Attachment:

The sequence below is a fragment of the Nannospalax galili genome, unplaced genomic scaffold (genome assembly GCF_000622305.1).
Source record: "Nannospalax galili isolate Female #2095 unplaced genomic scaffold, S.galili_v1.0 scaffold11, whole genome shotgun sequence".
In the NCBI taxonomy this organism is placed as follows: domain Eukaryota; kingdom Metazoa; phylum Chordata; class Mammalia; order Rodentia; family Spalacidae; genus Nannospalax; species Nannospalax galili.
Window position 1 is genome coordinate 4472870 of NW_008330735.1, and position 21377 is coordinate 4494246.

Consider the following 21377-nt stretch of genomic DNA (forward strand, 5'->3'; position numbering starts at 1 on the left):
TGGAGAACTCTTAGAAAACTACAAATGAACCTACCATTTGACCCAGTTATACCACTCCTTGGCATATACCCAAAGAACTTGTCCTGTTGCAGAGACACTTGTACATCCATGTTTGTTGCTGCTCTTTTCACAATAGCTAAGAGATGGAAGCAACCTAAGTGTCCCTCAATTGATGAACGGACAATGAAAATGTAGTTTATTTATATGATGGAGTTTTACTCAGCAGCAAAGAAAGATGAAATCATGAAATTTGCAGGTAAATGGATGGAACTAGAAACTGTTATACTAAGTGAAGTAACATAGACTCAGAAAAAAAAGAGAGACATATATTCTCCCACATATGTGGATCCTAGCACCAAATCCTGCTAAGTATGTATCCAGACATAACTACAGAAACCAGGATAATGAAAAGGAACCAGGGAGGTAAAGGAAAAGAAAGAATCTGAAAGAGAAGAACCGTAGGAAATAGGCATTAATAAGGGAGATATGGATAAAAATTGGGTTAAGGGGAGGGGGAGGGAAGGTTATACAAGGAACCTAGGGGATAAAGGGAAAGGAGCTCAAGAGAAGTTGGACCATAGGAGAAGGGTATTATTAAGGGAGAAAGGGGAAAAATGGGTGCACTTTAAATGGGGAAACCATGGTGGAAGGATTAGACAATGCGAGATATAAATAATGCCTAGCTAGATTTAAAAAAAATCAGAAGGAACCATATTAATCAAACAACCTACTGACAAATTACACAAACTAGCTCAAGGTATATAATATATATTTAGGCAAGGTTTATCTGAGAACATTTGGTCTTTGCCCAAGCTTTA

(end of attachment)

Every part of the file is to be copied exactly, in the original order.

The sequence below is a fragment of the Nannospalax galili genome, unplaced genomic scaffold (genome assembly GCF_000622305.1).
Source record: "Nannospalax galili isolate Female #2095 unplaced genomic scaffold, S.galili_v1.0 scaffold11, whole genome shotgun sequence".
In the NCBI taxonomy this organism is placed as follows: domain Eukaryota; kingdom Metazoa; phylum Chordata; class Mammalia; order Rodentia; family Spalacidae; genus Nannospalax; species Nannospalax galili.
Window position 1 is genome coordinate 4472870 of NW_008330735.1, and position 21377 is coordinate 4494246.

Consider the following 21377-nt stretch of genomic DNA (forward strand, 5'->3'; position numbering starts at 1 on the left):
TGGAGAACTCTTAGAAAACTACAAATGAACCTACCATTTGACCCAGTTATACCACTCCTTGGCATATACCCAAAGAACTTGTCCTGTTGCAGAGACACTTGTACATCCATGTTTGTTGCTGCTCTTTTCACAATAGCTAAGAGATGGAAGCAACCTAAGTGTCCCTCAATTGATGAACGGACAATGAAAATGTAGTTTATTTATATGATGGAGTTTTACTCAGCAGCAAAGAAAGATGAAATCATGAAATTTGCAGGTAAATGGATGGAACTAGAAACTGTTATACTAAGTGAAGTAACATAGACTCAGAAAAAAAAGAGAGACATATATTCTCCCACATATGTGGATCCTAGCACCAAATCCTGCTAAGTATGTATCCAGACATAACTACAGAAACCAGGATAATGAAAAGGAACCAGGGAGGTAAAGGAAAAGAAAGAATCTGAAAGAGAAGAACCGTAGGAAATAGGCATTAATAAGGGAGATATGGATAAAAATTGGGTTAAGGGGAGGGGGAGGGAAGGTTATACAAGGAACCTAGGGGATAAAGGGAAAGGAGCTCAAGAGAAGTTGGACCATAGGAGAAGGGTATTATTAAGGGAGAAAGGGGAAAAATGGGTGCACTTTAAATGGGGAAACCATGGTGGAAGGATTAGACAATGCGAGATATAAATAATGCCTAGCTAGATTTAAAAAAAATCAGAAGGAACCATATTAATCAAACAACCTACTGACAAATTACACAAACTAGCTCAAGGTATATAATATATATTTAGGCAAGGTTTATCTGAGAACATTTGGTCTTTGCCCAAGCTTTA